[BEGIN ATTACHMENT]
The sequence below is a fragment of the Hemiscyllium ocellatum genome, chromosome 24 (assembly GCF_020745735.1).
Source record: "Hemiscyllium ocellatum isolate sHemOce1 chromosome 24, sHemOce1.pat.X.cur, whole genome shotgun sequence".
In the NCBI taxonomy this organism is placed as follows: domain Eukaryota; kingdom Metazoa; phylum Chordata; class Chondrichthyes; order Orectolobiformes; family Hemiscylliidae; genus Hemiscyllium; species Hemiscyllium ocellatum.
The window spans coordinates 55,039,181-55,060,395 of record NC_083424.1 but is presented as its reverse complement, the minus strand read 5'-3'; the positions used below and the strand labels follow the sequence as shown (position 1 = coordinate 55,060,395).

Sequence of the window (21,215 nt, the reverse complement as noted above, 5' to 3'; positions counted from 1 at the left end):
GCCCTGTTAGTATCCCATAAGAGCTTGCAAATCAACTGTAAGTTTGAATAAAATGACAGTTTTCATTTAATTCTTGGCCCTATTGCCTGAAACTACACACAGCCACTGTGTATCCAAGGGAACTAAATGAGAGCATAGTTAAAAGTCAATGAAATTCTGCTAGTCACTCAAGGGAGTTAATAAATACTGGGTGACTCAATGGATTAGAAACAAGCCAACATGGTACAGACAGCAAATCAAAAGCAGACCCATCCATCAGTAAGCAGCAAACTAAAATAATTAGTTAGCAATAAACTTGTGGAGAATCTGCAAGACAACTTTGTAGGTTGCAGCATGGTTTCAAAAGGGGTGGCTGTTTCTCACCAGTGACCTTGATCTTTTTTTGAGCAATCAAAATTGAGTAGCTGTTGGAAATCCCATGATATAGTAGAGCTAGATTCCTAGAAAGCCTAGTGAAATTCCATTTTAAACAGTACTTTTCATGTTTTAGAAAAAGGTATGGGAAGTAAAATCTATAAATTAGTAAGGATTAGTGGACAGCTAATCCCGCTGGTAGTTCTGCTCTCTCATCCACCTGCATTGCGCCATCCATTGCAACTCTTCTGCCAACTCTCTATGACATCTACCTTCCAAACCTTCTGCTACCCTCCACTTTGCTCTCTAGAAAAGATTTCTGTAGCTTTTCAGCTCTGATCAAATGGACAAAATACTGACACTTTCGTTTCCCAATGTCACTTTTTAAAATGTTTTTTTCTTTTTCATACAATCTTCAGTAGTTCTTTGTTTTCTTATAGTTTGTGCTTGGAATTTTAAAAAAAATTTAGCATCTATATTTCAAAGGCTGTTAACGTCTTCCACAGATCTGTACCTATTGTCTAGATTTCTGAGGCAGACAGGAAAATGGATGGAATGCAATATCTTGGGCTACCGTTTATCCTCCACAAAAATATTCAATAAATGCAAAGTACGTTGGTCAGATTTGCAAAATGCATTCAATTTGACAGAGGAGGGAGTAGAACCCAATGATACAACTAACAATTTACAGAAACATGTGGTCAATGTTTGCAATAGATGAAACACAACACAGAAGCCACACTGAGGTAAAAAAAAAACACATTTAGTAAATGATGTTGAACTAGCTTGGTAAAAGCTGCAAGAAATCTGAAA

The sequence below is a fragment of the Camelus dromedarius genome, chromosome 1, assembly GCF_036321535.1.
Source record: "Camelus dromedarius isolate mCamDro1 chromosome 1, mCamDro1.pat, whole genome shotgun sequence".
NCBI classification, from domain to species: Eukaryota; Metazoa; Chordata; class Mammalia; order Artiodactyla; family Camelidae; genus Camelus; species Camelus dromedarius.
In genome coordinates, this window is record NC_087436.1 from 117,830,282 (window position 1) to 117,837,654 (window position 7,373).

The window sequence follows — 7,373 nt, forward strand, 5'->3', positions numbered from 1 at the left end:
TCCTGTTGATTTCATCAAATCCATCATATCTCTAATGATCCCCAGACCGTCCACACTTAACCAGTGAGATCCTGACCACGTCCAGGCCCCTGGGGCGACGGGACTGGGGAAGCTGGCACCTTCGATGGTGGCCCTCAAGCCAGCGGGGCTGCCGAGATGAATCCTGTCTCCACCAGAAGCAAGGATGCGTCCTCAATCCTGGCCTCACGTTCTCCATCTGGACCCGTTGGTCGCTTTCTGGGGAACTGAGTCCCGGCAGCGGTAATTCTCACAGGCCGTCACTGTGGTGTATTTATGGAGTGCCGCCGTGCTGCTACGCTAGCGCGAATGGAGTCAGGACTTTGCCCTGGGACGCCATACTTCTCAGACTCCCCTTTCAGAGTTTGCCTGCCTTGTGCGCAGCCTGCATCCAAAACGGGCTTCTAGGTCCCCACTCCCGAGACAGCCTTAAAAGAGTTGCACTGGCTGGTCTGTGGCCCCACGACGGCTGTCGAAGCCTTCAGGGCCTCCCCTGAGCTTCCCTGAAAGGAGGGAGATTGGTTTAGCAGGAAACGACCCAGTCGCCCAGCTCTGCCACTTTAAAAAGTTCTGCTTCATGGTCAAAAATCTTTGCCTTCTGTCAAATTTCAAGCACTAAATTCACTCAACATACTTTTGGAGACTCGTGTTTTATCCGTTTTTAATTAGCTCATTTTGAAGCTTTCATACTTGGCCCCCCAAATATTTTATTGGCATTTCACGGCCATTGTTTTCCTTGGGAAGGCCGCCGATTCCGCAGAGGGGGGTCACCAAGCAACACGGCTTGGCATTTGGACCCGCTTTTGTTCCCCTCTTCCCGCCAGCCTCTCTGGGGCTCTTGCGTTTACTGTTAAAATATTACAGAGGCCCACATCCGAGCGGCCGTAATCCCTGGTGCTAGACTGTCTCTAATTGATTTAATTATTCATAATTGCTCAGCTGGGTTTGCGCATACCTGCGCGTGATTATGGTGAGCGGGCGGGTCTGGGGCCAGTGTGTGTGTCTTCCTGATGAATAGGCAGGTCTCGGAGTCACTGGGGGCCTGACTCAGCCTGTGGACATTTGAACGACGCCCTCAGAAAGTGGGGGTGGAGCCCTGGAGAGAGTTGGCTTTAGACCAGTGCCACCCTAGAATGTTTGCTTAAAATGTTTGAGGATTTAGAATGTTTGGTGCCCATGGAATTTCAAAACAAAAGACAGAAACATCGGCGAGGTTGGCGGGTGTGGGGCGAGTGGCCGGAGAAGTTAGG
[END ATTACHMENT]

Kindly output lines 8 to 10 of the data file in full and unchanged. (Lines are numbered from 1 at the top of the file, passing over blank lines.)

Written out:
Source record: "Camelus dromedarius isolate mCamDro1 chromosome 1, mCamDro1.pat, whole genome shotgun sequence".
NCBI classification, from domain to species: Eukaryota; Metazoa; Chordata; class Mammalia; order Artiodactyla; family Camelidae; genus Camelus; species Camelus dromedarius.
In genome coordinates, this window is record NC_087436.1 from 117,830,282 (window position 1) to 117,837,654 (window position 7,373).